Friday, May 04, 2007

On Last Night's Rally

ANALYSIS: May 3 rally stands apart in historical significance
Ari Shavit, Haaretz Correspondent

On Zeitlin Street there was more room but on Bloch it was crowded. In Rabin Square itself it was hot and sticky, it was difficult to breathe and move. A hundred thousand? A hundred and fifty thousand? Two hundred thousand? It doesn't really matter.

The May 3 demonstration was different from all other protests in Rabin Square. It was the first inter-tribal demonstration. A demonstration of Meretz-NRP, of Yossi Beilin and Uzi Landau, of Uri Avnery and the Yesha Council. A demonstration of settlers praying in the corner and those from the northern quarters of Tel Aviv, with the tight T-shirts and the "Let the Animals Live" slogans.

The demonstration of May 3 was the demonstration of those Israelis with different beliefs who came to the square not to protest each other but to demonstrate against those without beliefs. To protest against the hollow. To protest against the cynics. To protest against those without conscience and compass.

It was not easy to stand together. The shared songs to connect the various tribes were missing. The code words, the shared calls to battle were missing. The shared ceremonies were missing. And still, there was a quiet elevation of spirit in the air. There was the sense that "it is happening." That honest Israelis from the entire spectrum could defeat the mutual alienation, the indifference and come to the square to voice their protest. To say what a nation whose leadership turned its back on them says.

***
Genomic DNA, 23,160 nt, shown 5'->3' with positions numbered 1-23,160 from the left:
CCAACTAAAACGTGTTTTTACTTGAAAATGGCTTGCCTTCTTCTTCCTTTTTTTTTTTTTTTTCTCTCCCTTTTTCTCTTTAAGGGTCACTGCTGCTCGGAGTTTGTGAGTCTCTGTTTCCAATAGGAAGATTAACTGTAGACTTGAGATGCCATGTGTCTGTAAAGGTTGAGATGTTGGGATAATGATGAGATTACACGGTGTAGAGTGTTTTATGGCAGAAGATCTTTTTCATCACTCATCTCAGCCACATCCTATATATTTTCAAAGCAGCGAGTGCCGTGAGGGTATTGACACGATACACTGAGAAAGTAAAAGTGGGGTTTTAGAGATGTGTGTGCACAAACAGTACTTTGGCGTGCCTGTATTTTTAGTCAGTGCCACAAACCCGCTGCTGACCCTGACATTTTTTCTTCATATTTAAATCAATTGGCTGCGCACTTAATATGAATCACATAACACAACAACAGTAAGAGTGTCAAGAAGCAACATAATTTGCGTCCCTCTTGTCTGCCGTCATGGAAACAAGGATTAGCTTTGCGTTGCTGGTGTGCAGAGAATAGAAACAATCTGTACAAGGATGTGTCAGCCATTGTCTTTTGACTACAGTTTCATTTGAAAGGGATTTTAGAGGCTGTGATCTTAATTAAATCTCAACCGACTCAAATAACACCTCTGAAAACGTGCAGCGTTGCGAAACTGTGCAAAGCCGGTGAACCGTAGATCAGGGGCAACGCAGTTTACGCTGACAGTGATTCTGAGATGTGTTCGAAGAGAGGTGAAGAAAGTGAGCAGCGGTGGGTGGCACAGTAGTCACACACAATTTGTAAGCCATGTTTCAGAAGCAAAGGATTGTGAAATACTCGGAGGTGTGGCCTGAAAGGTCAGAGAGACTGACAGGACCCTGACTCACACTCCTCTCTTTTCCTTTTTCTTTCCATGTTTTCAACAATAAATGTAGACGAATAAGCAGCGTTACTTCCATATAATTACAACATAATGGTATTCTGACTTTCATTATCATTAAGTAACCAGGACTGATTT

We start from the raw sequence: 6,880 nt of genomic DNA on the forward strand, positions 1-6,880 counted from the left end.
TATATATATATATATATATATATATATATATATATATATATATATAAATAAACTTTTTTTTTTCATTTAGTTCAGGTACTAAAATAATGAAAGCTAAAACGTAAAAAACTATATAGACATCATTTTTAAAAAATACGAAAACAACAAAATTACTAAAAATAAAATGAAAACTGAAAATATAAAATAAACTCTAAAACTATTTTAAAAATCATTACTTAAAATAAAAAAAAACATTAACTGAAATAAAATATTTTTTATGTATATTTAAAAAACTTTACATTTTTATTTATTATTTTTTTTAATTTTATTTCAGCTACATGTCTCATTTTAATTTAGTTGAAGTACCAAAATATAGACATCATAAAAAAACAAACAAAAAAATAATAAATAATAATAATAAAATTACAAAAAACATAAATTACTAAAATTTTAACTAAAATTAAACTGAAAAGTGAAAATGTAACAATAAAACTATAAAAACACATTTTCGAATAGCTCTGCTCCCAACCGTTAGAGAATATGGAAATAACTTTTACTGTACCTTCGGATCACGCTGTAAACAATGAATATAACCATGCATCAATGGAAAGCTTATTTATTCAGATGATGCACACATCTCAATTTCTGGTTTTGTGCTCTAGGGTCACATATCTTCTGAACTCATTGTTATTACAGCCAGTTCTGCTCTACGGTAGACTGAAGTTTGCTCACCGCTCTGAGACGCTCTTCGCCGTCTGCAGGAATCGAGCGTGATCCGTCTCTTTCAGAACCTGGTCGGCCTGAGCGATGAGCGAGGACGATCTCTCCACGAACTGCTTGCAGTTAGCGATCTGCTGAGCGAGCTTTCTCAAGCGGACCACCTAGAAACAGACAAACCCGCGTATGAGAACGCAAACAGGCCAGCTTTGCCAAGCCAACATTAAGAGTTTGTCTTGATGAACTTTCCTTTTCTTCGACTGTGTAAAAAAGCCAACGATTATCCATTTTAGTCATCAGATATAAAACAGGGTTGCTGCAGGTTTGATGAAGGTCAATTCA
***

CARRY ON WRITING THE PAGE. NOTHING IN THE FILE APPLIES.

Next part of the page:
For Ehud Olmert the significance of the demonstration last night is obvious: Now he is not an elected prime minister, he is an appointed prime minister.

If Olmert wants to renew his legitimacy, he should bring his own supporters to the square. There will be 10 billion, 10 reporters and 10 PR mercenaries. Around them will be those from Kadima who lack a backbone, and which on Thursday began the roll toward the fate of Shinui. How appropriate that the good friend of Tommy Lapid is now leading the supporters of opportunism to the same political future to which Lapid led his own opportunistic backers.

The May 3 demonstration had much broader and deeper significance. It was the start of the uprising of the Israeli public against the unworthy elites. Now the ball is back in the court of the politicians. If Tzipi Livni and Shimon Peres do not brace themselves quickly, Kadima will not survive.

No comments: